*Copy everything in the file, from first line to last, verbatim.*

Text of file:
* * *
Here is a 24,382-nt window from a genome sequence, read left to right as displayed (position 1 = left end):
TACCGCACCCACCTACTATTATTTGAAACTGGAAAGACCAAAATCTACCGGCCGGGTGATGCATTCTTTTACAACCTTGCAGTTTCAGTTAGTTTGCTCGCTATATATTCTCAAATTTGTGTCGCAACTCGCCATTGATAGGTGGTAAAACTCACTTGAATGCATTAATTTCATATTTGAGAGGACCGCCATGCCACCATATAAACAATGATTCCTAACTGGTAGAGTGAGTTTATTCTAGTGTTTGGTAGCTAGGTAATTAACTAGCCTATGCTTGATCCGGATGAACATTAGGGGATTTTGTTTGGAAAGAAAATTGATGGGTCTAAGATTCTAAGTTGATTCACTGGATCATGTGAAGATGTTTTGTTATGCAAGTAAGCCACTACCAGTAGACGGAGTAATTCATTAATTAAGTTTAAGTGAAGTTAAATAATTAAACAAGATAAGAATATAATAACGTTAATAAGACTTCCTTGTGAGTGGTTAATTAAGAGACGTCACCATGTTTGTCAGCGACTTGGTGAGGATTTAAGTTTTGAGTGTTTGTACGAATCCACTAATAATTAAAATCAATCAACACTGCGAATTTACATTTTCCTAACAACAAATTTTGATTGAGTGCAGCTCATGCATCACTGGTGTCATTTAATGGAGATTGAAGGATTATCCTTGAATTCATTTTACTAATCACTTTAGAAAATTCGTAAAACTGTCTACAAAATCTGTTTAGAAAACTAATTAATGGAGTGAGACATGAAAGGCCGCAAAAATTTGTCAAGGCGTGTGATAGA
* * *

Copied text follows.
Here is a 24,382-nt window from a genome sequence, read left to right as displayed (position 1 = left end):
TACCGCACCCACCTACTATTATTTGAAACTGGAAAGACCAAAATCTACCGGCCGGGTGATGCATTCTTTTACAACCTTGCAGTTTCAGTTAGTTTGCTCGCTATATATTCTCAAATTTGTGTCGCAACTCGCCATTGATAGGTGGTAAAACTCACTTGAATGCATTAATTTCATATTTGAGAGGACCGCCATGCCACCATATAAACAATGATTCCTAACTGGTAGAGTGAGTTTATTCTAGTGTTTGGTAGCTAGGTAATTAACTAGCCTATGCTTGATCCGGATGAACATTAGGGGATTTTGTTTGGAAAGAAAATTGATGGGTCTAAGATTCTAAGTTGATTCACTGGATCATGTGAAGATGTTTTGTTATGCAAGTAAGCCACTACCAGTAGACGGAGTAATTCATTAATTAAGTTTAAGTGAAGTTAAATAATTAAACAAGATAAGAATATAATAACGTTAATAAGACTTCCTTGTGAGTGGTTAATTAAGAGACGTCACCATGTTTGTCAGCGACTTGGTGAGGATTTAAGTTTTGAGTGTTTGTACGAATCCACTAATAATTAAAATCAATCAACACTGCGAATTTACATTTTCCTAACAACAAATTTTGATTGAGTGCAGCTCATGCATCACTGGTGTCATTTAATGGAGATTGAAGGATTATCCTTGAATTCATTTTACTAATCACTTTAGAAAATTCGTAAAACTGTCTACAAAATCTGTTTAGAAAACTAATTAATGGAGTGAGACATGAAAGGCCGCAAAAATTTGTCAAGGCGTGTGATAGA